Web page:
Housing, labor, and civil rights advocates and elected officials are generally giving a thumbs up to the accord reached last week between 49 state attorneys general and banks involved in the mortgage crisis. The agreement was announced by President Obama and Attorney General Holder.
The $26 billion settlement is seen as a modest step forward.
We agree. Some progress in settling accounts with the tens of millions of homeowners who lost property and wealth as a result of the mortgage ripoff is better than none at all.
The percentage of those who will be actually helped and the initial payouts, however, are quite small: approximately $2,000 each to those who lost their homes, and some $20,000 to owners whose mortgages are "under water," meaning they owe more than their homes are worth. The average owed for underwater homes is $60,000.
Clearly these paltry amounts will not address the huge losses sustained by working class homeowners from predatory lending. Nor will it help pull the country out of the ongoing economic crisis, much of which is due to the slump in the housing market.
Another downside is that the agreement does not include mortgages held by Fannie Mae and Freddie Mac.
The payments' real value is more political than monetary. Consider it a small precedent -setting down payment on what is sure to be a long and protracted struggle against the banks.
In this sense, it is more than what many feared would be a mere slap on finance capital's wrists.
The agreement came after the President's State of the Union speech in which he announced the creation of a federal task force, headed by New York Attorney General Eric Schneiderman, which will investigate and prosecute bank mortgage fraud.
Schneiderman recently pointed out that the settlement involves banks' activities after the 2007 crisis and not actions that led up to the crisis, leaving wide room for ongoing investigatory efforts. "The multistate talks all relate to post-crash conduct. These are abuses in the foreclosure process," he said. "Our working group is focusing on the conduct related to the pooling and creation of mortgage-backed securities ... the conduct that created the crash, not the abuses that happened after the fact."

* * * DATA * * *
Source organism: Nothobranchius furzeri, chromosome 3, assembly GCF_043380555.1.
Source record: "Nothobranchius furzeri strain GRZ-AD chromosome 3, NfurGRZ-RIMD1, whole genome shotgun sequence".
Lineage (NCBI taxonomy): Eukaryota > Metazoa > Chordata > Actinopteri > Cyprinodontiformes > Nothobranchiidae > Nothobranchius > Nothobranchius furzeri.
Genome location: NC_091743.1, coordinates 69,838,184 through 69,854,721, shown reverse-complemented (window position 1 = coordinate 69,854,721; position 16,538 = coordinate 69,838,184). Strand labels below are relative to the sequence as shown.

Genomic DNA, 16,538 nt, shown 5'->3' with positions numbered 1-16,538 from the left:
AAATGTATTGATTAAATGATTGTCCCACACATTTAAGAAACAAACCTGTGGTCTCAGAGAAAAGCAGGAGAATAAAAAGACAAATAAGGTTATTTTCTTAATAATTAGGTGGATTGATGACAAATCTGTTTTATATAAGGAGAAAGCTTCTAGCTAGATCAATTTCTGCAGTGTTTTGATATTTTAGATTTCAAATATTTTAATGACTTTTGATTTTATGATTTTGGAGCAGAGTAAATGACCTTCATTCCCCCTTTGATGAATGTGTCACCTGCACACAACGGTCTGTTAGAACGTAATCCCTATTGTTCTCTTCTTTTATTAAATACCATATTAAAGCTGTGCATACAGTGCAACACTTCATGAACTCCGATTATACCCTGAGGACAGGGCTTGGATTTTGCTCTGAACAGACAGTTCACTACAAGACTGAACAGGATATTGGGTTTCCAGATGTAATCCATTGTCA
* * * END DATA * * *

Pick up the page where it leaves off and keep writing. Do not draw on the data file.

Prior to last week's deal, Schneiderman, along with California Attorney General Kamala D. Harris, had held the pending agreement at arm's length. The new task force clearly influenced their decision to accept the terms.
In addition, the agreement importantly does not prevent both states and individuals from pursuing claims. AFL-CIO leader Richard Trumka said, " Law enforcers can still investigate and prosecute criminal activity against the banks, and pursue broader civil claims for illegal conduct that brought down our housing market."
Rebuild the Dream's Van Jones said, "Because this settlement limits legal immunity for banks, this deal does not automatically let the banks off the hook for all of their wrong-doing. Except for a few issues like robo-signing, state attorneys general can still fight for more compensation and relief for the banks' victims."
The NAACP concurred, giving the deal its seal of approval. The organization's head, Ben Jealous, said, "This monumental settlement is a strong step towards assisting the millions of current and former homeowners that were exploited, discriminated against, and taken advantage of by major mortgage servicing banks."
Given that a large percentage of the state attorneys general are from GOP-led states, and that the agreement was reached at the beginning of the election season, it is significant that any deal was reached at all.
Clearly, widespread public disgust and anger organized in ongoing petition drives, campaigns, sit-ins, and the Occupy Wall Street movement is what forced an agreement.
These protests must continue. Black and Latino homeowners experienced the largest wealth loss in our country's history. Senior citizens were unfairly targeted. Hundreds of billions are still owed and the balance must be paid. The struggle continues.
Photo: President Obama speaks about a mortgage settlement in Washington on Feb. 9. Susan Walsh/AP